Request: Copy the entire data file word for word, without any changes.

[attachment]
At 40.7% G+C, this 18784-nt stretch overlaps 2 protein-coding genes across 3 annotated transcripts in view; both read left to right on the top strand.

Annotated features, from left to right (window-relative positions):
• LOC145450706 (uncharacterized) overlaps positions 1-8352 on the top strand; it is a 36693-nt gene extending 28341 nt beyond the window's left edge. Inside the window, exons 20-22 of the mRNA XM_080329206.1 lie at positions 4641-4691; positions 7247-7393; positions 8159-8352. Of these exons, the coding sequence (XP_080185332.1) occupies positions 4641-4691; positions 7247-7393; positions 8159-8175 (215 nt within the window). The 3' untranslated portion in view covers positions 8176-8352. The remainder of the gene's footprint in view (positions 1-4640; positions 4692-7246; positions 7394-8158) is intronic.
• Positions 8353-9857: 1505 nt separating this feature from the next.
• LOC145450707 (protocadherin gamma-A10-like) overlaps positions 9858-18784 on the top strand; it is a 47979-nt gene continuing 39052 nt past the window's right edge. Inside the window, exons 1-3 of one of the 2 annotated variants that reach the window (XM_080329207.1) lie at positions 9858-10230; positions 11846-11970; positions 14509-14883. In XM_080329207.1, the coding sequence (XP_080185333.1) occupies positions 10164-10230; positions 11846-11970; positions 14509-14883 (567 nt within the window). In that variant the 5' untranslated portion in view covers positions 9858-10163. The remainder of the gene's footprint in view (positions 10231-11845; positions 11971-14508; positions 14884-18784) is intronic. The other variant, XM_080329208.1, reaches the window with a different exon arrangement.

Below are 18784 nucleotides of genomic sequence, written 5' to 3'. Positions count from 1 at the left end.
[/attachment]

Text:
At 40.7% G+C, this 18784-nt stretch overlaps 2 protein-coding genes across 3 annotated transcripts in view; both read left to right on the top strand.

Annotated features, from left to right (window-relative positions):
• LOC145450706 (uncharacterized) overlaps positions 1-8352 on the top strand; it is a 36693-nt gene extending 28341 nt beyond the window's left edge. Inside the window, exons 20-22 of the mRNA XM_080329206.1 lie at positions 4641-4691; positions 7247-7393; positions 8159-8352. Of these exons, the coding sequence (XP_080185332.1) occupies positions 4641-4691; positions 7247-7393; positions 8159-8175 (215 nt within the window). The 3' untranslated portion in view covers positions 8176-8352. The remainder of the gene's footprint in view (positions 1-4640; positions 4692-7246; positions 7394-8158) is intronic.
• Positions 8353-9857: 1505 nt separating this feature from the next.
• LOC145450707 (protocadherin gamma-A10-like) overlaps positions 9858-18784 on the top strand; it is a 47979-nt gene continuing 39052 nt past the window's right edge. Inside the window, exons 1-3 of one of the 2 annotated variants that reach the window (XM_080329207.1) lie at positions 9858-10230; positions 11846-11970; positions 14509-14883. In XM_080329207.1, the coding sequence (XP_080185333.1) occupies positions 10164-10230; positions 11846-11970; positions 14509-14883 (567 nt within the window). In that variant the 5' untranslated portion in view covers positions 9858-10163. The remainder of the gene's footprint in view (positions 10231-11845; positions 11971-14508; positions 14884-18784) is intronic. The other variant, XM_080329208.1, reaches the window with a different exon arrangement.

Below are 18784 nucleotides of genomic sequence, written 5' to 3'. Positions count from 1 at the left end.